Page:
Changing from a hobby to business

I recently considered making jewelry to sell. I am having trouble figuring how to price anything! I'm barely learning about crystals and different types of beads. But I am really lost at how to look at this as a business. What can I do?

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Hobby to business? Me too! NEW
by: Anonymous

This is what I do to figure pricing.

First, when I get an order (I shop mainly online as I live in a rural area and the two nearest bead stores are about 30-80 miles away) I count the number of items and divide shipping by that amount. I add that amount to the per piece cost and write it on the invoice. If I go to a bead store then I do the same thing with tax so I always know what each piece costs. Strands of beads are counted individually too so I have a price on everything.

I made a project/inventory page where I make a listing for the project and each bead or piece used, how many were used and use this for cost of the piece. Don't forget to double this for earrings (live and learn thing, lol). Everything is counted, from crimp beads to how much my wire costs per inch. For my work time, I use $15.00 per hour. As mentioned before I live in a rural area and this goes well with the cost of living here. Your area may be higher and you could charge more for your time. I also have a clock in my line of sight to keep track of how much time to make the completed piece. I use a minimum of 15 minutes and charge accordingly based on 15 minute increments. Add up the cost of the piece and my labor and this is my base cost. Sometimes (a lot of the time actually) the cost will be near what my whole sale price is. If I retail the piece I double the piece cost before adding in the labor charge, so the labor isn't doubled (another live and learn lesson). If you can get more for the piece than this price, woo hoo, go for it. More money for more beads, lol. Don't forget to take pictures of the piece. I always attach a photo to this page for reference. I know there is probably software for this, but just starting out, this is how I do it. Hope this helps. Good luck!

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Changing from a hobby to business NEW
by: Anonymous

I live in a rural area and consign in several nearby stores. Over time, I realized that two-thirds of what I sell is for $5 or less. Five to ten dollar items sell best around Xmas, Valentine's Day and Mother's Day.

Therefore, I decided to design with those prices in mind. I try to create the prettiest designs with the cheapest beads I can find.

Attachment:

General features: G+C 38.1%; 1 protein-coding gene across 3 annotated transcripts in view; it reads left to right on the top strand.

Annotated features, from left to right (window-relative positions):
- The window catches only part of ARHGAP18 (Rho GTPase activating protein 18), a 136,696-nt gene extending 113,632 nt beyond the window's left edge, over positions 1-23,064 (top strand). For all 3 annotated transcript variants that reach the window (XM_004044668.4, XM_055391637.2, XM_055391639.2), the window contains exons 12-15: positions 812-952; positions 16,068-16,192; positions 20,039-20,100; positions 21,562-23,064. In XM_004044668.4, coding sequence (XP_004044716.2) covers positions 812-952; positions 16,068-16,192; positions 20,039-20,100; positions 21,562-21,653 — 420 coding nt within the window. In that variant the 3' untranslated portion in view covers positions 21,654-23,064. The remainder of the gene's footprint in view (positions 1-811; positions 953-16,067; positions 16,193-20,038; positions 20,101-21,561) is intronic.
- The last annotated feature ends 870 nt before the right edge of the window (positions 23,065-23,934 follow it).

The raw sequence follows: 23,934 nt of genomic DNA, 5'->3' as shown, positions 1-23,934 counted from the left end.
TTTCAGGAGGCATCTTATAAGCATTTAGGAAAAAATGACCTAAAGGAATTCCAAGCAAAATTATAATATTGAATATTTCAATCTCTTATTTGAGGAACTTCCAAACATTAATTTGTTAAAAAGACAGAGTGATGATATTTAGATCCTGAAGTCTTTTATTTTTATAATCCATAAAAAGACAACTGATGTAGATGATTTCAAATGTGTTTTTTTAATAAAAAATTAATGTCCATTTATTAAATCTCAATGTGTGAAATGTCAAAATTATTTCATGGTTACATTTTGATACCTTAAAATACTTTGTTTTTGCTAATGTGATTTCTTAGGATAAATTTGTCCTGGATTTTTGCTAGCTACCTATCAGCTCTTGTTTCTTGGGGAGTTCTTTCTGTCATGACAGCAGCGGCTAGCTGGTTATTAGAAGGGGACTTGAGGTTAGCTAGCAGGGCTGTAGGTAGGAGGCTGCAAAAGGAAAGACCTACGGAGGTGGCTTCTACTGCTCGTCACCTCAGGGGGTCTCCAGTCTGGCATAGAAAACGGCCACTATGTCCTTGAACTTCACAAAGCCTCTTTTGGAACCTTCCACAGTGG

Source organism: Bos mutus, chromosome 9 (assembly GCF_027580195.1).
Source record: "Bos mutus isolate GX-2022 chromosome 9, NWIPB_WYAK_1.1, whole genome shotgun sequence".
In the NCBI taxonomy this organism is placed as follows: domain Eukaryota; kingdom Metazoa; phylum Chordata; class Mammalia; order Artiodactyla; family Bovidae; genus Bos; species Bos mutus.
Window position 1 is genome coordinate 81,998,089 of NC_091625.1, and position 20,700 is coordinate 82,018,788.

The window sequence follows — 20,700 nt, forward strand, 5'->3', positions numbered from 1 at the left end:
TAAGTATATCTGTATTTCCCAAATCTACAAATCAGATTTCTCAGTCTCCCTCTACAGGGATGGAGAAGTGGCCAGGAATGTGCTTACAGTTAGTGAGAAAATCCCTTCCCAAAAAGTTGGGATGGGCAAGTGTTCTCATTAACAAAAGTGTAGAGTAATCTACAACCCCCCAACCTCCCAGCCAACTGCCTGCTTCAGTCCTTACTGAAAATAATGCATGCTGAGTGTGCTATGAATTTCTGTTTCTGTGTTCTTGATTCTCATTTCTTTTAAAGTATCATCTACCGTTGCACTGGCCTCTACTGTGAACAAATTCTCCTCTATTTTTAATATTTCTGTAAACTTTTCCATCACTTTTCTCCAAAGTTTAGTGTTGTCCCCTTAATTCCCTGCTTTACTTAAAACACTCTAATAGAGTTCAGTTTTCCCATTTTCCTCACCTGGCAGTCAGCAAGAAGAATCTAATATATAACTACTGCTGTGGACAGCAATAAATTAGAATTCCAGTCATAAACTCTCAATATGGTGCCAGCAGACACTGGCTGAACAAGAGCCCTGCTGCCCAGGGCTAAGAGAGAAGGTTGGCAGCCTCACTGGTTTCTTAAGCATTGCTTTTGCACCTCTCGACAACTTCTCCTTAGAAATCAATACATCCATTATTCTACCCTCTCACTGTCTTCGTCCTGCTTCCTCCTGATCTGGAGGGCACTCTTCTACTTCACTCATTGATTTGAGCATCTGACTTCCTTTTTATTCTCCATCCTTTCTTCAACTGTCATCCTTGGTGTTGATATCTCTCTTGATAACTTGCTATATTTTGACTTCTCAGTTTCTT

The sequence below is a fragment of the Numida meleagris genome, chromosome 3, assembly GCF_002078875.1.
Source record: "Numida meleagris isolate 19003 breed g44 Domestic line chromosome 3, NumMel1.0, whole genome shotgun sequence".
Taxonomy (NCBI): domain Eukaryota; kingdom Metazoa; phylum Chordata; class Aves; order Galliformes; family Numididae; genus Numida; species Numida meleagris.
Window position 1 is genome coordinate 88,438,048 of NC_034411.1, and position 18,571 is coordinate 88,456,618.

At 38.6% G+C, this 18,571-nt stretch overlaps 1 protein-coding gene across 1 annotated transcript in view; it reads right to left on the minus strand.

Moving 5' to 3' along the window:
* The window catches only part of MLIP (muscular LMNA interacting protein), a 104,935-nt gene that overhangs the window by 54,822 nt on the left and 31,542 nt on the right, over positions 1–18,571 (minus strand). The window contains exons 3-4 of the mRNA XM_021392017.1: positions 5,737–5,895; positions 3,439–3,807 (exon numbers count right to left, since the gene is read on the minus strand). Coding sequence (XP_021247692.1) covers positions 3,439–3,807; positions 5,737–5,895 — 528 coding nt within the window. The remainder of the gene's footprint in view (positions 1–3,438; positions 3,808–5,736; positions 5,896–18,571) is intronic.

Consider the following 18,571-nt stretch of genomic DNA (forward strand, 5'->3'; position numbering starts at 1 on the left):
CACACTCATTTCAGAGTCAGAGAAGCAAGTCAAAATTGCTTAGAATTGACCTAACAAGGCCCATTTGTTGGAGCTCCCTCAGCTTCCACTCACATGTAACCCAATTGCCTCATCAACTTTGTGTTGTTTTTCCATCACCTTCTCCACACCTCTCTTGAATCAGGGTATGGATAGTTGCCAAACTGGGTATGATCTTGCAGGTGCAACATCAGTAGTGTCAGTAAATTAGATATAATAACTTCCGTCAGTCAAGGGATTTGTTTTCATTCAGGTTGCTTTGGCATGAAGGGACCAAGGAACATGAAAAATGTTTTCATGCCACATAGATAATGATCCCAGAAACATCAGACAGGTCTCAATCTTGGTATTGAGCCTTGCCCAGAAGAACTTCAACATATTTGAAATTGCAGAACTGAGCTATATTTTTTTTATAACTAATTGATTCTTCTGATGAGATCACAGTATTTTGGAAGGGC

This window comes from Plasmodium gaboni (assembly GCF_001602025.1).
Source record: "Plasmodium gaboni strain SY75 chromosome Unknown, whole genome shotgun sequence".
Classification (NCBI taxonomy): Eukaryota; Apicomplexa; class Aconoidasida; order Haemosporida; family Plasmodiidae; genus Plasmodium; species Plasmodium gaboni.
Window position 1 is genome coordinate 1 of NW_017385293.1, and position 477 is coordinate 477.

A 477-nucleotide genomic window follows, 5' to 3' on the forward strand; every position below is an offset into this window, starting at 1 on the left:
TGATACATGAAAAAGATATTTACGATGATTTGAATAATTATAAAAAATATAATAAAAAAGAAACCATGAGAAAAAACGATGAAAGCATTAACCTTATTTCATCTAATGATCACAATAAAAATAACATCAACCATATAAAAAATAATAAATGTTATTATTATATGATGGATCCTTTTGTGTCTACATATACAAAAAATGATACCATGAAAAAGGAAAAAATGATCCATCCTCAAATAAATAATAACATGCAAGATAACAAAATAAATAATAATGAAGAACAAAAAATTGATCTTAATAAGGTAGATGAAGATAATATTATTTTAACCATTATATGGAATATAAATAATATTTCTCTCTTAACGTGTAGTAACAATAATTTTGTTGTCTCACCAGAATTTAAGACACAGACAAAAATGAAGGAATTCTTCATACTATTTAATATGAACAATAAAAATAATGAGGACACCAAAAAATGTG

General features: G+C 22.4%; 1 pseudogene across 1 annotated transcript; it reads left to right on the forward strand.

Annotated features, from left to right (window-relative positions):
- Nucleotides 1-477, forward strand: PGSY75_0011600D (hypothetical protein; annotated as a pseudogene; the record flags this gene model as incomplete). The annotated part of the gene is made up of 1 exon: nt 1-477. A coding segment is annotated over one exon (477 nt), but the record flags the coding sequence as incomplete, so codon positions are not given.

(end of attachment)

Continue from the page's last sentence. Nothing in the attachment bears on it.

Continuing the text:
For example, a necklace and bracelet set costs .50¢ to make with crochet thread. If I charge $4-5 for the necklace and $2-3 for a bracelet, minus consignment, I earn seven times what I invested.

I keep my patterns fairly simple and do not calculate my time. I'm very satisfied with this formula, because this a hobby and not a business.

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Changing from a hobby to business NEW
by: Anonymous

I buy beads on Ebay. I set the format for "low to high" and choose those with free shipping.

I prefer the clear acrylic faceted beads, because they are less expensive and just as beautiful as the glass beads. My limit is .005¢ apiece.

I also like to blend imitation pearls for less than .005¢ apiece and Tibetan silver for .01¢ apiece.

With these limits in mind, I can create with one price in mind. I do not calculate my time.

For a large inventory, I use a variety of simple patterns with a variety of color schemes.

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don't forget the tax man... NEW
by: Sherman Duke Jewelry

I'm doing the same, at some point. For now all sales money goes towards buying more materials. I'm stashing all of the receipts so that they can become a tax write off. I only need to show a profit two out of five years.

As for pricing you need to find out what your customers can/will afford. Creating package deals helps. I can make stuff for about 10% of cost.

I also make jewelry while they wait and watch. I might made a kid's piece for free if mom buys a set of earrings.

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